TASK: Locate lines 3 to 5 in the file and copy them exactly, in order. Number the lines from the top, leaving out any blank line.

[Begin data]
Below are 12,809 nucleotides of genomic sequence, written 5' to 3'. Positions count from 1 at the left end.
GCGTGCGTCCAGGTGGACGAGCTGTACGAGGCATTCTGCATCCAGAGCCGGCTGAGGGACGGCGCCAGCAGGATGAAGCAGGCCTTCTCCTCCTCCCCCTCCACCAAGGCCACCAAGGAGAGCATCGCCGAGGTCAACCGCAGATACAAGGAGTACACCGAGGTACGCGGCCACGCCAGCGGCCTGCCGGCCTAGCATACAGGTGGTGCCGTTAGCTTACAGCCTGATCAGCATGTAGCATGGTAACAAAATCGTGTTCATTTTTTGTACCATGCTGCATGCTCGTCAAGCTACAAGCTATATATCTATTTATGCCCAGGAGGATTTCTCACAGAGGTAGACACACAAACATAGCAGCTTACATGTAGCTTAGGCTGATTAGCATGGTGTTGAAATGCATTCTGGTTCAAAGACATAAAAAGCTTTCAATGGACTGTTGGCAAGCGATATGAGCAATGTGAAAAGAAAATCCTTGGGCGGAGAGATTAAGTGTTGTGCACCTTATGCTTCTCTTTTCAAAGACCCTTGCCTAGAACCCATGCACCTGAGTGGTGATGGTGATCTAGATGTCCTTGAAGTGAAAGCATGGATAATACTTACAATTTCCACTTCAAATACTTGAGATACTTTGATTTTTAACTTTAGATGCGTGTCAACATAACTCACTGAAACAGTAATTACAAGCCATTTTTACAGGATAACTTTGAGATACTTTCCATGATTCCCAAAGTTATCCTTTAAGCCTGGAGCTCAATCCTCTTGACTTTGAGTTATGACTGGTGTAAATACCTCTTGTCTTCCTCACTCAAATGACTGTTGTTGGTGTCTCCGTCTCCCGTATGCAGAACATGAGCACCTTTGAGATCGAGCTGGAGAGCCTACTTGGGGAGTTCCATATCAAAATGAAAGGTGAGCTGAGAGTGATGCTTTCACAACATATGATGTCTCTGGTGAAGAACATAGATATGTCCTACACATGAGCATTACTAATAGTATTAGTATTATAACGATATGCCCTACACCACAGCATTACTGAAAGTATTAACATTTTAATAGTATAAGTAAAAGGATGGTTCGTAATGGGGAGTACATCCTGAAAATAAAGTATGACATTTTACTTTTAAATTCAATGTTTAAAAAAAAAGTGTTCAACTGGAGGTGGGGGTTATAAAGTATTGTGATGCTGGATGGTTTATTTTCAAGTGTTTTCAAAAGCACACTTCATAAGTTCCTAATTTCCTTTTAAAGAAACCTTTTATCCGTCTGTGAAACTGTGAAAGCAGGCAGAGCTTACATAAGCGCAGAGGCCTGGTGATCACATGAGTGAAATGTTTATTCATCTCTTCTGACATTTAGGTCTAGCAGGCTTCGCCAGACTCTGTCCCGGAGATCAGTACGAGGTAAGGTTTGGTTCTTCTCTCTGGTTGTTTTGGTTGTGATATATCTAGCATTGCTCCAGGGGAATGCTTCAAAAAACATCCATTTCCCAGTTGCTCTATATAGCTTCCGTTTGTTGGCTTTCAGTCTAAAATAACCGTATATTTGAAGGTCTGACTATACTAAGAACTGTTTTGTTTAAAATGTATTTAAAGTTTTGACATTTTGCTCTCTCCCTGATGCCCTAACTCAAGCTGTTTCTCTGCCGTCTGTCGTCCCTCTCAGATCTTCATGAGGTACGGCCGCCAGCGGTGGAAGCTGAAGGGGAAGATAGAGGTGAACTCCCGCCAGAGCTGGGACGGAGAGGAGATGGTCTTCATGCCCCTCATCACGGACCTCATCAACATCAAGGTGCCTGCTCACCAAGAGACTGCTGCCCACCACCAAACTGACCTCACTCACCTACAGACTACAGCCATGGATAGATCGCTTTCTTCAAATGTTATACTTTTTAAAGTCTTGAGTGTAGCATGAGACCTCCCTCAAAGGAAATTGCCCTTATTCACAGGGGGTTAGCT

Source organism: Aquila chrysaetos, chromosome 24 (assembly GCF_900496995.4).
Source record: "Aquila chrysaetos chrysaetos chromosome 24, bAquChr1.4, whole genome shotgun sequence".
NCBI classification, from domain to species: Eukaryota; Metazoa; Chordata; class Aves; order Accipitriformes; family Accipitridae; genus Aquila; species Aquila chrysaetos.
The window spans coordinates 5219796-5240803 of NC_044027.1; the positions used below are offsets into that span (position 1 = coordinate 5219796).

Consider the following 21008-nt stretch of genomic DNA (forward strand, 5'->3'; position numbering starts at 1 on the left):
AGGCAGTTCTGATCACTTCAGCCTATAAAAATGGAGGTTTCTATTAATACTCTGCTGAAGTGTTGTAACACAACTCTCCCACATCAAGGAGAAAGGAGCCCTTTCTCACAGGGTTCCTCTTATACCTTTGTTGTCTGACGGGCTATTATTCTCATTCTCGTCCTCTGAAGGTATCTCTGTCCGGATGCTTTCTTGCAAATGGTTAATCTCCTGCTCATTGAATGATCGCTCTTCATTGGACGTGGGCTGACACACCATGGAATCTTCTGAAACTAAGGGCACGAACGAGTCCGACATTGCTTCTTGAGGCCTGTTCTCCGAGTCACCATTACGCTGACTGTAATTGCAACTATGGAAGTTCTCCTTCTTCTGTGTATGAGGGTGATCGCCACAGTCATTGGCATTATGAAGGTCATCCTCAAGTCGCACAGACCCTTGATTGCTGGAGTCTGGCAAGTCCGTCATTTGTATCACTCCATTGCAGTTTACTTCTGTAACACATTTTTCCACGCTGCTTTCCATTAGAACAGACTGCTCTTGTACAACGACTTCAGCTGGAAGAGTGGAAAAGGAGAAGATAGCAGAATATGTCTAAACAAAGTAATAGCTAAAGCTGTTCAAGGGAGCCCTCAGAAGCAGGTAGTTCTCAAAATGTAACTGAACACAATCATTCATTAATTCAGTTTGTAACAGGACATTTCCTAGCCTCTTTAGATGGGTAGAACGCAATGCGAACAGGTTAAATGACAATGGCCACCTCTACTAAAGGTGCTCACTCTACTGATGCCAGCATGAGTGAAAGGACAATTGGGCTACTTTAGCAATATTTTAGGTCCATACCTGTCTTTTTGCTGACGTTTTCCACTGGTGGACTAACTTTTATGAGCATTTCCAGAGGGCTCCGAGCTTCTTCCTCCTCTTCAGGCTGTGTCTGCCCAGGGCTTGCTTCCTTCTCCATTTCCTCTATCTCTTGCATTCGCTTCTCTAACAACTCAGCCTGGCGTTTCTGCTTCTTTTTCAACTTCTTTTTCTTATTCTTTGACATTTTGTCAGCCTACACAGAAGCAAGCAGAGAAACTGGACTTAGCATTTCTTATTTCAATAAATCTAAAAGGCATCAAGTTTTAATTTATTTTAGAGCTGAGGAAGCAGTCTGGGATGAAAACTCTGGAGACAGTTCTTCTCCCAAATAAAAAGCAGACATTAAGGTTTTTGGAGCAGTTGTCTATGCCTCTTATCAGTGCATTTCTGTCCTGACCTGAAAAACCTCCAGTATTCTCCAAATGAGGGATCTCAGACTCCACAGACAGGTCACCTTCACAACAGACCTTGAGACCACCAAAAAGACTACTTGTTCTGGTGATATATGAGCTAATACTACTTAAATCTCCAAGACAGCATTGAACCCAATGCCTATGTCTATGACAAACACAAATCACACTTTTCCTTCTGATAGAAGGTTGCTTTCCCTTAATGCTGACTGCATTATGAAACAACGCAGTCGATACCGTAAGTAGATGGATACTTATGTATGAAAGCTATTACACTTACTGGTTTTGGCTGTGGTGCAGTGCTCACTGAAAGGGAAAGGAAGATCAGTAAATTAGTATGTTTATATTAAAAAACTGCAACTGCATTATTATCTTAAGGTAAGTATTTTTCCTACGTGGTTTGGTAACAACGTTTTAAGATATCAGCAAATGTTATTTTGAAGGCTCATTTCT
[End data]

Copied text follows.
Source organism: Aquila chrysaetos, chromosome 24 (assembly GCF_900496995.4).
Source record: "Aquila chrysaetos chrysaetos chromosome 24, bAquChr1.4, whole genome shotgun sequence".
NCBI classification, from domain to species: Eukaryota; Metazoa; Chordata; class Aves; order Accipitriformes; family Accipitridae; genus Aquila; species Aquila chrysaetos.